Crump had shoved aside Congressman Hubert Fisher in 1930 by abruptly announcing his own candidacy for Congress that year.  Fisher, who was growing increasingly deaf, wisely opted not to run again.  After being reelected in 1932, the Memphis Boss decided he didn’t much like being in Washington, D.C., for half of the year.  Crump owned a very successful insurance company, as well as other business interests, and found it difficult to attend to his personal affairs and disliked being away from his family.  Nor did the Memphis Boss much like the idea of being only one of 435 members of the House of Representatives.  In the nation’s Capitol, Crump was constantly reminded of the prestige and power of Senator McKellar and it was hardly surprising the Boss preferred to return home to Memphis where he was the dominant political figure.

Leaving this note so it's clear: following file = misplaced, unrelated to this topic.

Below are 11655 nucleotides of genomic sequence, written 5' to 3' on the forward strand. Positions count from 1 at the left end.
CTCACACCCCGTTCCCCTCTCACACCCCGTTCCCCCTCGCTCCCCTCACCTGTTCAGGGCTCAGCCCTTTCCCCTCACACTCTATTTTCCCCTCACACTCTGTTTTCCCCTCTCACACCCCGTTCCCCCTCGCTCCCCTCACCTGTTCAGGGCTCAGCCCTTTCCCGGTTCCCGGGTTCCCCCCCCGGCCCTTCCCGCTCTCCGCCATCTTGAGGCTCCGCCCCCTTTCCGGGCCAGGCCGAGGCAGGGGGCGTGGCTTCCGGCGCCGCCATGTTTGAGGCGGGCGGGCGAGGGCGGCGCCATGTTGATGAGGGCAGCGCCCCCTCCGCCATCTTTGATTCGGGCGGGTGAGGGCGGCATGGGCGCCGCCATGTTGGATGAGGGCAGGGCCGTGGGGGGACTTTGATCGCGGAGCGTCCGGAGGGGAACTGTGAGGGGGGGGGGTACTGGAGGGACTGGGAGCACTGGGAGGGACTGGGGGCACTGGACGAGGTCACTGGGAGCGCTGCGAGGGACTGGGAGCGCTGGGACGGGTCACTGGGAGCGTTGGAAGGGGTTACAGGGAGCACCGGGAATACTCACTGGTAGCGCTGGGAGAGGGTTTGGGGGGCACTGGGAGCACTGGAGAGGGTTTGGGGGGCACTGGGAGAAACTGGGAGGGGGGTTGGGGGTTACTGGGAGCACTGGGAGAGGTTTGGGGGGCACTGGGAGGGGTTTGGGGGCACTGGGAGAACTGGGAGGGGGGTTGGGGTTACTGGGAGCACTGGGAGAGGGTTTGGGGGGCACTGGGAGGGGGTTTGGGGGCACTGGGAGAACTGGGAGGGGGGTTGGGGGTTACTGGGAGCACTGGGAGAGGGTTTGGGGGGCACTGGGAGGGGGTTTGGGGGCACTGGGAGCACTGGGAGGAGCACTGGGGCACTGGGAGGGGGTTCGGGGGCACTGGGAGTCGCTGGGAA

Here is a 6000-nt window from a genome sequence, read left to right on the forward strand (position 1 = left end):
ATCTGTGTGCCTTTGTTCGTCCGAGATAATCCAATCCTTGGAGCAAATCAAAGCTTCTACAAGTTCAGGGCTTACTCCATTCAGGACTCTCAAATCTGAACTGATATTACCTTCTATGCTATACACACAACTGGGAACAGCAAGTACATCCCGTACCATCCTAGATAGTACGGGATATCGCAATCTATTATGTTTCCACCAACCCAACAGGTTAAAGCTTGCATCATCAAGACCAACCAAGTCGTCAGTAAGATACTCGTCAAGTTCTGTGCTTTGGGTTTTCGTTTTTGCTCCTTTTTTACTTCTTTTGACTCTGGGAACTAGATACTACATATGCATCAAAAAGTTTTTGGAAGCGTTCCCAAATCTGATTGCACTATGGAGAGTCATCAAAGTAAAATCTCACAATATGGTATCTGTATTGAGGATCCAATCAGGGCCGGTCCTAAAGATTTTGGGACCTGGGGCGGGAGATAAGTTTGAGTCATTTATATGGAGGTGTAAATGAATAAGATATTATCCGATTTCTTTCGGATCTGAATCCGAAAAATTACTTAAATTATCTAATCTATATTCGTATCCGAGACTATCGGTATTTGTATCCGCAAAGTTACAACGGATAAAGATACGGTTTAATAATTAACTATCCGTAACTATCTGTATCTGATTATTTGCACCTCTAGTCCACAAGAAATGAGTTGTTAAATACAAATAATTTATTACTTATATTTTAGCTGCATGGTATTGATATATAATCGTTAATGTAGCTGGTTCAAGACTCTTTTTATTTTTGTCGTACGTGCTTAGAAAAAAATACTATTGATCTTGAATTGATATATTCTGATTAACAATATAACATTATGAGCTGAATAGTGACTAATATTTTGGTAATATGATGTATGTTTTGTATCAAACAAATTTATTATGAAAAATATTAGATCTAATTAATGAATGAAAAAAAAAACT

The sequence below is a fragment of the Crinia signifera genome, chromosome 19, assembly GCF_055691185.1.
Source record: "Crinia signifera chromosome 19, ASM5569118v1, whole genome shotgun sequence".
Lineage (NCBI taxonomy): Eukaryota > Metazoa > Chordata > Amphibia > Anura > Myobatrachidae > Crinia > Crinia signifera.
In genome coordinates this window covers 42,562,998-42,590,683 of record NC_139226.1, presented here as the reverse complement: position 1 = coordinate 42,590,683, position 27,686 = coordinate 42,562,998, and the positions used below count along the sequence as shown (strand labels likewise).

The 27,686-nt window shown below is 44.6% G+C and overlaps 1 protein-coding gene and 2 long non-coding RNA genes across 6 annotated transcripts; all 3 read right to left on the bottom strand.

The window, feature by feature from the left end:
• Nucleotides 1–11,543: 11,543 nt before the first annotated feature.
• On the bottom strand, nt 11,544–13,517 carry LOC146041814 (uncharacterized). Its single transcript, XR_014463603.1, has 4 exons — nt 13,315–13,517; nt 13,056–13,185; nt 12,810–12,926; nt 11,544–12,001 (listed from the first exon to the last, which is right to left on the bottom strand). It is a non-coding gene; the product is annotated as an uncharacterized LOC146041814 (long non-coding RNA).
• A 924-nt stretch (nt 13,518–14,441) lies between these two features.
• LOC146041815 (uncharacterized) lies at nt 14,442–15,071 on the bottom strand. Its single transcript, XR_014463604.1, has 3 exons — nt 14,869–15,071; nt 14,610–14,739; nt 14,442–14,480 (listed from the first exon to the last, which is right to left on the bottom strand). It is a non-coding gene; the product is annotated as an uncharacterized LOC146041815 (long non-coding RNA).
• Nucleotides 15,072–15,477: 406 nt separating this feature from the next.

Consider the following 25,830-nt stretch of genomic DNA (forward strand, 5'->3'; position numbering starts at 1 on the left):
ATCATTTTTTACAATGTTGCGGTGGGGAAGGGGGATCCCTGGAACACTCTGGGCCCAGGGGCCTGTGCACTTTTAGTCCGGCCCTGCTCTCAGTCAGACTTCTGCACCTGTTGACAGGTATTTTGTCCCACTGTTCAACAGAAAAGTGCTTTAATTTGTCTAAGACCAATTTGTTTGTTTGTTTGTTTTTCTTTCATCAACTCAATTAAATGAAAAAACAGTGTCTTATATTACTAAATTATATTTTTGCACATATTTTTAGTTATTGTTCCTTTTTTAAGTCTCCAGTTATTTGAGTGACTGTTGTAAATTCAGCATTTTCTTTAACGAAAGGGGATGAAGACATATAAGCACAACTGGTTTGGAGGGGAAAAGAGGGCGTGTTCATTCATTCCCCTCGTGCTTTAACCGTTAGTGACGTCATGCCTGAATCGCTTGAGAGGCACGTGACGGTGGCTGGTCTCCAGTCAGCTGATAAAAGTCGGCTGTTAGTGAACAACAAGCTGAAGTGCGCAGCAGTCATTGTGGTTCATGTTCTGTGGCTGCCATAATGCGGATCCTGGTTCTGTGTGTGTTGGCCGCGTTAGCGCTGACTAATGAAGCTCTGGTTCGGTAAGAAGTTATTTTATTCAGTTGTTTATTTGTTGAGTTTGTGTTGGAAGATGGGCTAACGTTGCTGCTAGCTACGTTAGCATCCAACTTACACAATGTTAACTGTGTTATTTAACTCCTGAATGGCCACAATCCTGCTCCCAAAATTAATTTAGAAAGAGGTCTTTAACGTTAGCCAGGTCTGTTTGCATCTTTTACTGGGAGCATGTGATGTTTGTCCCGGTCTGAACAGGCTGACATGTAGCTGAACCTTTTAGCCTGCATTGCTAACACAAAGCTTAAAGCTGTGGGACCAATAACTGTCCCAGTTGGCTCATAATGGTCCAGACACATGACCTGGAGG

In 1939, Overton and Crump fell out in a sensational disagreement over the City of Memphis purchasing the local power company.  Memphis had been the first city in Tennessee to use power generated by the Tennessee Valley Authority, which provided its citizenry with cheaper electric rates.  The end result of the dispute was Crump had his way and Watkins Overton resigned after serving for eleven years as mayor of Memphis.  The former mayor exited the office with an emotional blast at Crump, saying he would never raise his hand in salute to any dictator.